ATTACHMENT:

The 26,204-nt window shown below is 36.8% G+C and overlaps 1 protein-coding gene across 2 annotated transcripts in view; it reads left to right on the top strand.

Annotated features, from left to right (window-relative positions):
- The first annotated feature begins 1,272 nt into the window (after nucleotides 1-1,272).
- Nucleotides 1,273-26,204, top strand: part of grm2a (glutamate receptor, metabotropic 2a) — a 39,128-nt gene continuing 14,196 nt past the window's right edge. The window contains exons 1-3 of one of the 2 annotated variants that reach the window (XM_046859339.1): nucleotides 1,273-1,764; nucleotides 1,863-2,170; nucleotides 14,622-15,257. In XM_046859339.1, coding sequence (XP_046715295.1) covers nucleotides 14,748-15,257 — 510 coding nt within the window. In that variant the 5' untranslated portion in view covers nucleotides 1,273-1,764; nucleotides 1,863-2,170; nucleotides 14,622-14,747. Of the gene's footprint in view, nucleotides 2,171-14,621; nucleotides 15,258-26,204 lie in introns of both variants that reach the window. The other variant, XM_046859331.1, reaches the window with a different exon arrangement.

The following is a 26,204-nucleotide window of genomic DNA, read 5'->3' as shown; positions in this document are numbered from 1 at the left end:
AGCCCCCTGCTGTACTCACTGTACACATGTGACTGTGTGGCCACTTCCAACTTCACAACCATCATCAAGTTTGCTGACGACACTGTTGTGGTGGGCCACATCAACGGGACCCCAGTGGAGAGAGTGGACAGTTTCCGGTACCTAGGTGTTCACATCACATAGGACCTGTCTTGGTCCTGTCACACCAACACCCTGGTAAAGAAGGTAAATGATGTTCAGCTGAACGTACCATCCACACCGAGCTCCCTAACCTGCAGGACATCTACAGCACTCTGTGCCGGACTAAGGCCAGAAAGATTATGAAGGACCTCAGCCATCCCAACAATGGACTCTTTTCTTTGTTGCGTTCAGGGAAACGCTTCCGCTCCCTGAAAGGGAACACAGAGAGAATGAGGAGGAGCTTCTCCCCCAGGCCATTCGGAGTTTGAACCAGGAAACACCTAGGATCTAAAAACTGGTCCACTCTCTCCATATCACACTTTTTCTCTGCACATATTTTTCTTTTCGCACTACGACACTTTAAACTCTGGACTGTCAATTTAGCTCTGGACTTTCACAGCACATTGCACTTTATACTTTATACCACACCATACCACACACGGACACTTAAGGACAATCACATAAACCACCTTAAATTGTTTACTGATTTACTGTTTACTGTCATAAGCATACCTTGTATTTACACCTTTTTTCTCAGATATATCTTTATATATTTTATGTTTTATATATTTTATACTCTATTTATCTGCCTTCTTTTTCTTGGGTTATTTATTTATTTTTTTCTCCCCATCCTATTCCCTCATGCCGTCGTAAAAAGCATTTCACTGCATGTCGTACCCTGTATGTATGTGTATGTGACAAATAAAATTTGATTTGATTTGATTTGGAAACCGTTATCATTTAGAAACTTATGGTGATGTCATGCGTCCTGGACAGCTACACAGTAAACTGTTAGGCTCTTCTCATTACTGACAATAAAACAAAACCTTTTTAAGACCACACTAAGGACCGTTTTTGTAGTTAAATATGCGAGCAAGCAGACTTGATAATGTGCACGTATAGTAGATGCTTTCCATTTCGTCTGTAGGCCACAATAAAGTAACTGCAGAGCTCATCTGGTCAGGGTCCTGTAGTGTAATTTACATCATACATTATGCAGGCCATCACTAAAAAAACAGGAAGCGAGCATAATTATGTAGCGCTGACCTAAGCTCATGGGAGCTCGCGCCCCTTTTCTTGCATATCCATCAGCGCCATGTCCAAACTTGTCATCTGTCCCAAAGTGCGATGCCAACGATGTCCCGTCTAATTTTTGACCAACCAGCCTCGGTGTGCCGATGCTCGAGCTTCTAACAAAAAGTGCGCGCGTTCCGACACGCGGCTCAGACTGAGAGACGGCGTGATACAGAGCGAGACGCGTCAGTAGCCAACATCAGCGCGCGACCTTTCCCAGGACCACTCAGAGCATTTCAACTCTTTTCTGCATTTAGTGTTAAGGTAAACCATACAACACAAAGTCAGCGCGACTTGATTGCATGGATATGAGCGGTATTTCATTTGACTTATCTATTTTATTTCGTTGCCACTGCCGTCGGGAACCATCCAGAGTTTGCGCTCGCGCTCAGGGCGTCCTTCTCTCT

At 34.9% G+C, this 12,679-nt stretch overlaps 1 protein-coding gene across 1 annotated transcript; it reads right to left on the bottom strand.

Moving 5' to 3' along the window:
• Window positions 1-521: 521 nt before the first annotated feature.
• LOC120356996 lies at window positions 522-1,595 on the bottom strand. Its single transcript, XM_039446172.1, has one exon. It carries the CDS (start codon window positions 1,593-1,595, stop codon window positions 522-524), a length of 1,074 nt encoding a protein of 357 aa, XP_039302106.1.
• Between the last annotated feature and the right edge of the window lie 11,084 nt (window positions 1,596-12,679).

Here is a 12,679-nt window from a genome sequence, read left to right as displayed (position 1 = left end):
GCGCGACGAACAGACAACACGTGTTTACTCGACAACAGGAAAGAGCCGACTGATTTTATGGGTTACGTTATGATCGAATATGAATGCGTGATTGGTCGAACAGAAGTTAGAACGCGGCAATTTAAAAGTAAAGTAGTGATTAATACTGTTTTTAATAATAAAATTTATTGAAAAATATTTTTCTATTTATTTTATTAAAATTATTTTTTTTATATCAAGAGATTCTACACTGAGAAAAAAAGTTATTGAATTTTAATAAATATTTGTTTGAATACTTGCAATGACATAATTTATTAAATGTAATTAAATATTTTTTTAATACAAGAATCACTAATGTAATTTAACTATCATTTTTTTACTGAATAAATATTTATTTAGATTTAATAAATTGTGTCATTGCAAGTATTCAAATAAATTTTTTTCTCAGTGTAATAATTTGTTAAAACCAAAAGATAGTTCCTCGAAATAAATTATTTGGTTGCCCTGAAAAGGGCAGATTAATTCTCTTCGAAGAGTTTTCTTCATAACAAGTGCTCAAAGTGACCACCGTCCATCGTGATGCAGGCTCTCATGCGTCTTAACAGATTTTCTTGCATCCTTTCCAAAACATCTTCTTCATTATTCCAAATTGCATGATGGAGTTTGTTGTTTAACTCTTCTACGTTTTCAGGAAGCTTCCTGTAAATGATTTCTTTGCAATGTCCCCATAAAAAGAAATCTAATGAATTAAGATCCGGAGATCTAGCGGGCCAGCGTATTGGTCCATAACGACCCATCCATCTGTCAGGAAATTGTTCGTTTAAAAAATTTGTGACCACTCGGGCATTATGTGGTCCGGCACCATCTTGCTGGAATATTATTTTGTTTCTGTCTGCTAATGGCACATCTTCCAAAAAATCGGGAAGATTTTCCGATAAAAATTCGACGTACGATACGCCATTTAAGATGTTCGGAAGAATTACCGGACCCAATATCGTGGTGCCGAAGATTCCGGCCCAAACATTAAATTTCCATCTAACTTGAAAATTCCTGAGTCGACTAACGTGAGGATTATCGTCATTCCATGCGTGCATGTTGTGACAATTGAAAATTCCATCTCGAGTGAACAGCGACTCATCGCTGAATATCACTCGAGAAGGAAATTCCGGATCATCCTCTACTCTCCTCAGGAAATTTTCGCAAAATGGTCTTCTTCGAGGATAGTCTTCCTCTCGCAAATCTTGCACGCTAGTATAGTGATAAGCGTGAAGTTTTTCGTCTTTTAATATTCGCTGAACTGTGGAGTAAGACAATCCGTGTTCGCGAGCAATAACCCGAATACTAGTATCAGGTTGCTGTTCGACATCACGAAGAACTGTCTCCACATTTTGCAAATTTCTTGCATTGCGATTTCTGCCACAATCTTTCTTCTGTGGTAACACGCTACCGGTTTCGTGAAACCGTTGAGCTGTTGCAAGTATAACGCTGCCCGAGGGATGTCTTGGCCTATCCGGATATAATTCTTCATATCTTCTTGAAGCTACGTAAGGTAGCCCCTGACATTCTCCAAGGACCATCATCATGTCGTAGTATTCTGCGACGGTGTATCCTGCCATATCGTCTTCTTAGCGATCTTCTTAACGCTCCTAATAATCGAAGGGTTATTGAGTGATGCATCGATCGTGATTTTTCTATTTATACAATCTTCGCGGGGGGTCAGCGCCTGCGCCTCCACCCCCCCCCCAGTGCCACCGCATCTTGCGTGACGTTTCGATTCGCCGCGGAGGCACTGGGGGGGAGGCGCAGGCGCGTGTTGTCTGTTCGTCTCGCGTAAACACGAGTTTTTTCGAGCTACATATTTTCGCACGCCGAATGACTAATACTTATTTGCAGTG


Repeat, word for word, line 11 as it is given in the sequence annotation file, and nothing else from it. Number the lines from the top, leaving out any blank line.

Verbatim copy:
• Between the last annotated feature and the right edge of the window lie 11,084 nt (window positions 1,596-12,679).